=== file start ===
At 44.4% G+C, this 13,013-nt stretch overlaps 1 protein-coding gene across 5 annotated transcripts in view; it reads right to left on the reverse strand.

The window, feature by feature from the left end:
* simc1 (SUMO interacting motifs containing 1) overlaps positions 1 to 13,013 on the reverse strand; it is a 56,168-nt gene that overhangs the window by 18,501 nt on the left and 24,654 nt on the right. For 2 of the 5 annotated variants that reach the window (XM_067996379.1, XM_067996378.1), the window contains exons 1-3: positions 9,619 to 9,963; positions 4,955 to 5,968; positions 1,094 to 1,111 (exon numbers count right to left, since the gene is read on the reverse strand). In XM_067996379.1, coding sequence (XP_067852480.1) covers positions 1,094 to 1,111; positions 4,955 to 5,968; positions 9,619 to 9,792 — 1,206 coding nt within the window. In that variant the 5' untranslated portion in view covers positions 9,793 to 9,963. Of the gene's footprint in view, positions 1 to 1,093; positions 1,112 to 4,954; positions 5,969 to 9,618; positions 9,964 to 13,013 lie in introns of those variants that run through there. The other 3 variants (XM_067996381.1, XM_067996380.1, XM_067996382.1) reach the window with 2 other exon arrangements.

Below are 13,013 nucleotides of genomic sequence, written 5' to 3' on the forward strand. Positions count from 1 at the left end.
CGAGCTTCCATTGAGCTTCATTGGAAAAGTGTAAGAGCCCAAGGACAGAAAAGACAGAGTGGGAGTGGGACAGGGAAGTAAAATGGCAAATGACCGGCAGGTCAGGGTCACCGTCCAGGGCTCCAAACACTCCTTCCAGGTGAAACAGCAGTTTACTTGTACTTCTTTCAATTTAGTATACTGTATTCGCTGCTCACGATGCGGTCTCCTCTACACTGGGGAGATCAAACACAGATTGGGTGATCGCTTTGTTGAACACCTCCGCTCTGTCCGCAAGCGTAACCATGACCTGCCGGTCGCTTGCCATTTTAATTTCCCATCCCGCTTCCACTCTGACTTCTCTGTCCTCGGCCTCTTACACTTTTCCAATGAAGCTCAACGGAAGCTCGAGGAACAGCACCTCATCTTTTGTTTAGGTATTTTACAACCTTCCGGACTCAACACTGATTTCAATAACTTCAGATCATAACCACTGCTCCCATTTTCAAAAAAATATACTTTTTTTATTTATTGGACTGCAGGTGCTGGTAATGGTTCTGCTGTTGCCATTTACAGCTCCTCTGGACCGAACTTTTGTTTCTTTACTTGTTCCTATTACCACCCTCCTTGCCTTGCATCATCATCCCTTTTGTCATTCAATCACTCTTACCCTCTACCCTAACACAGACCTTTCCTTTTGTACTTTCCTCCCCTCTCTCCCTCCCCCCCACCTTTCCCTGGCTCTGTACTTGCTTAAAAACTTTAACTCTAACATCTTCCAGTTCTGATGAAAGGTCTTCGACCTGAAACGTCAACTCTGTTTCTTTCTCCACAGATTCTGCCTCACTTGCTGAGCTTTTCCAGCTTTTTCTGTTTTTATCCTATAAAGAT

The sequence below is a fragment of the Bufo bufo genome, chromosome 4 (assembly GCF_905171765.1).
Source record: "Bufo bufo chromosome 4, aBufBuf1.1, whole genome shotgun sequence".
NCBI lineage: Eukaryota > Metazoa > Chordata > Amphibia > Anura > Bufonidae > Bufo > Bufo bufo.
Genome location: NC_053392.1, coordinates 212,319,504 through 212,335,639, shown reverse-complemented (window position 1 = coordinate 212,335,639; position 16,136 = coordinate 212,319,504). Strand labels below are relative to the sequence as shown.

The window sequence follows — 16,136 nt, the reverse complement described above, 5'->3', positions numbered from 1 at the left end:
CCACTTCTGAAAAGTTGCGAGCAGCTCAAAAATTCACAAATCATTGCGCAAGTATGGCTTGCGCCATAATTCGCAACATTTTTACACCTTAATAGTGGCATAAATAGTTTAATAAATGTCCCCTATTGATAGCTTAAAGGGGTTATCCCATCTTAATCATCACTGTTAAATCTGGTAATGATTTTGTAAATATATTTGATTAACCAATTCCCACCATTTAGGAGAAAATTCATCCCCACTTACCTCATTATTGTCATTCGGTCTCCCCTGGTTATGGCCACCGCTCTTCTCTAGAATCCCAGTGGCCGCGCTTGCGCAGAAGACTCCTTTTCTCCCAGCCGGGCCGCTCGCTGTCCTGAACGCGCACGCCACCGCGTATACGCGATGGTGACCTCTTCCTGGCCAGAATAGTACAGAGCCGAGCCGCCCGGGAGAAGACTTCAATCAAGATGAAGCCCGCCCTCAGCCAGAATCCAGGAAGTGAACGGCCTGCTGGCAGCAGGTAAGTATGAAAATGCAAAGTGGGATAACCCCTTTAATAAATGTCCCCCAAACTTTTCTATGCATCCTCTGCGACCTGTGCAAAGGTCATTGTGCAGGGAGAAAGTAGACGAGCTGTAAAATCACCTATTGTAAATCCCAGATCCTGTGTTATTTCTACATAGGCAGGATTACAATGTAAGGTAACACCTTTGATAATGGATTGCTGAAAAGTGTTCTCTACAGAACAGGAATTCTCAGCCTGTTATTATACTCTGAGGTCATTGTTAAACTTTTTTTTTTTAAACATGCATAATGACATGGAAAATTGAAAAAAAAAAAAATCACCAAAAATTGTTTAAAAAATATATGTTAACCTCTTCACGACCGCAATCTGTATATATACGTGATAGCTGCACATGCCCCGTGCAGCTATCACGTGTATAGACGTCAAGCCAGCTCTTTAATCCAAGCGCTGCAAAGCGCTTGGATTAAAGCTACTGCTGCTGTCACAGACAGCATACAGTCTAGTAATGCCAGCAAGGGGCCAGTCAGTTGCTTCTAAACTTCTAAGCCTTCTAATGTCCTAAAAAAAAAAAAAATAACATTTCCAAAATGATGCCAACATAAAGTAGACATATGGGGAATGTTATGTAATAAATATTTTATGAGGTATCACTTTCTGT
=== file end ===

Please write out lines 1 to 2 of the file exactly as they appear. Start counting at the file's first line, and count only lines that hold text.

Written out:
At 44.4% G+C, this 13,013-nt stretch overlaps 1 protein-coding gene across 5 annotated transcripts in view; it reads right to left on the reverse strand.

The window, feature by feature from the left end: